Evidence, at the trial of an action for personal injuries sustained when the plaintiff was riding as a guest in an automobile operated by the defendant, that, while the automobile was proceeding at the rate of twenty-five to thirty miles per hour on a gravel road with a "little hump in the middle" and "beaten tracks where the automobiles were supposed to go," the defendant took his eyes off the road, crouched down and for seven or eight seconds looked up through the windshield at a passing aircraft and talked about it with one of the occupants of the automobile, whereupon the automobile left the beaten tracks in the road and, out of the defendant's control, zigzagged for two hundred feet, increasing its speed to fifty or sixty miles an hour, until it struck and broke off a telephone pole six feet from the gravel part of the road, warranted a finding that the defendant was guilty of gross negligence, although there was uncontradicted evidence that, after the automobile began to zigzag, the defendant's attention was directed to its operation.
TWO ACTIONS OF TORT. Writs dated November 6, 1930.
The actions were tried together in the Superior Court before Gibbs, J. Material evidence is stated in the opinion.
The judge denied a motion by the defendant in each action that a verdict be ordered in his favor. There was a verdict for the plaintiff in the first action in the sum of $300, and for the plaintiff in the second action in the sum of $2,000. The defendant alleged an exception in each action.
R. H. Cook, for the defendant.
D. H. Keedy, for the plaintiffs.
FIELD, J. These two actions of tort, tried together, were brought by a minor and her mother to recover compensation for personal injuries sustained by them when riding in an automobile operated by the defendant. The mother seeks also to recover the medical expenses of herself and her daughter. In each case the defendant moved for a directed verdict on the ground that the plaintiff failed to establish gross negligence. These motions were denied, the defendant excepted and there were verdicts for the plaintiffs.
It is not contended that the plaintiffs were in any more favorable position than that of guests of the defendant. Consequently proof of gross negligence on his part was essential to recovery. Balian v. Ogassin, 277 Mass. 525 , 528-529. Thibeault v. Poole, 283 Mass. 480 , 485. Whether the evidence warranted a finding of gross negligence is the only question presented for our consideration.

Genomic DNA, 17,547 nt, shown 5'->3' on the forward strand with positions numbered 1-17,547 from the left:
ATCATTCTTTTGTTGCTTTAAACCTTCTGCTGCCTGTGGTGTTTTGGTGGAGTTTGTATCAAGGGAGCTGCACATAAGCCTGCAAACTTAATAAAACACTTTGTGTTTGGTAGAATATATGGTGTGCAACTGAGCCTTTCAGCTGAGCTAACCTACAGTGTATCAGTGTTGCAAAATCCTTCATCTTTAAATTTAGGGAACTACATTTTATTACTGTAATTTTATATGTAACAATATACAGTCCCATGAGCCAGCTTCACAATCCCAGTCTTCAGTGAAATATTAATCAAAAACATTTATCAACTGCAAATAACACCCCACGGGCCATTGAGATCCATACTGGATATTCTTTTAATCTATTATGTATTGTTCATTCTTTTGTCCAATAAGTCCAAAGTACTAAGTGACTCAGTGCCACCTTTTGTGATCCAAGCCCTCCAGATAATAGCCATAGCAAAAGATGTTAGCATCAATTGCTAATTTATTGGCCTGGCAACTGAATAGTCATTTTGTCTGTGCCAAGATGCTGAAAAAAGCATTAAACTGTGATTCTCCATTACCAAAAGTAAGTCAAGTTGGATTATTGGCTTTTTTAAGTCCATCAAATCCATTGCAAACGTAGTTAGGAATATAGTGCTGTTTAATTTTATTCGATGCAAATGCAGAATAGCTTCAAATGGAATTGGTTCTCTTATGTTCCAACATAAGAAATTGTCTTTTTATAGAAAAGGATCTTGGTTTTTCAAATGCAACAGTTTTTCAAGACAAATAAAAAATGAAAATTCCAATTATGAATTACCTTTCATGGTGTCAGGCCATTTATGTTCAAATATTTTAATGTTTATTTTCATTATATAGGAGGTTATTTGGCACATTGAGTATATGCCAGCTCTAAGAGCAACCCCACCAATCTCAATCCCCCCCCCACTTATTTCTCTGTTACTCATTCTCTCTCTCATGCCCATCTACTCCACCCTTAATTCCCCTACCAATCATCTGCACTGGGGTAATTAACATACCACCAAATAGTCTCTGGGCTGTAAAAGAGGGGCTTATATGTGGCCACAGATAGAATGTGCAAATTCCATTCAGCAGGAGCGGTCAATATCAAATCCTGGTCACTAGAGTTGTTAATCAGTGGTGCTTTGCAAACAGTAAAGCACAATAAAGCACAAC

A finding of gross negligence was warranted. The evidence was conflicting and there were inconsistencies in the testimony of the adult plaintiff who gave the most detailed account of the way the accident happened. See Coyle v. Worcester Consolidated Street Railway, 273 Mass. 475 , 476-477. But, in its aspect most favorable to the plaintiffs, the evidence tended to show that the defendant, operating an automobile in which the plaintiffs were riding, at a speed of between twenty-five to thirty miles an hour, on a gravel road with, as the defendant knew, a "little hump in the middle" and "beaten tracks where the automobiles were supposed to go ... .. crouched and looked up through the windshield," taking his eyes off the road and looking up toward the sky at a passing aircraft, and continued for seven or eight seconds to look at the aircraft
and to talk about it with an occupant of the automobile not one of the plaintiffs - until the automobile ran out of the beaten tracks and began to zigzag, and the defendant lost control of it, and that the automobile continued to zigzag for a distance of two hundred feet, increasing its speed to fifty or sixty miles an hour, until it struck and broke off a telephone pole six feet from the gravel part of the road with resulting injuries to the plaintiffs. There was, however, evidence that the road was very sandy where the accident occurred and that the defendant lost control of the automobile when it struck the sand and, uncontradicted evidence that after the automobile began to zigzag the defendant's attention was directed to operation. But the jury could have found that the accident resulted from the defendant's loss of control of the automobile owing to his lack of attention to its operation while looking at the aircraft, and that such lack of attention for the time and in the circumstances disclosed by the evidence constituted gross negligence. The evidence did not require a finding that the accident was caused by a dangerous condition of the road which the defendant was not bound to anticipate. And careful conduct after an emergency arose would not relieve the defendant from liability for negligence which created the emergency. McBride v. Middlesex Boston Street Railway, 276 Mass. 29 , 33. Boni v. Goldstein, 276 Mass. 372 , 375. The case is controlled by cases like Kirby v. Keating, 271 Mass. 390 , Meeney v. Doyle, 276 Mass. 218 , and Dow v. Lipsitz, 283 Mass. 132 , and is distinguishable from Marcienowski v. Sanders, 252 Mass. 65 , Broderick v. Lyons, 266 Mass. 184 , and McKenna v. Smith, 275 Mass. 149 .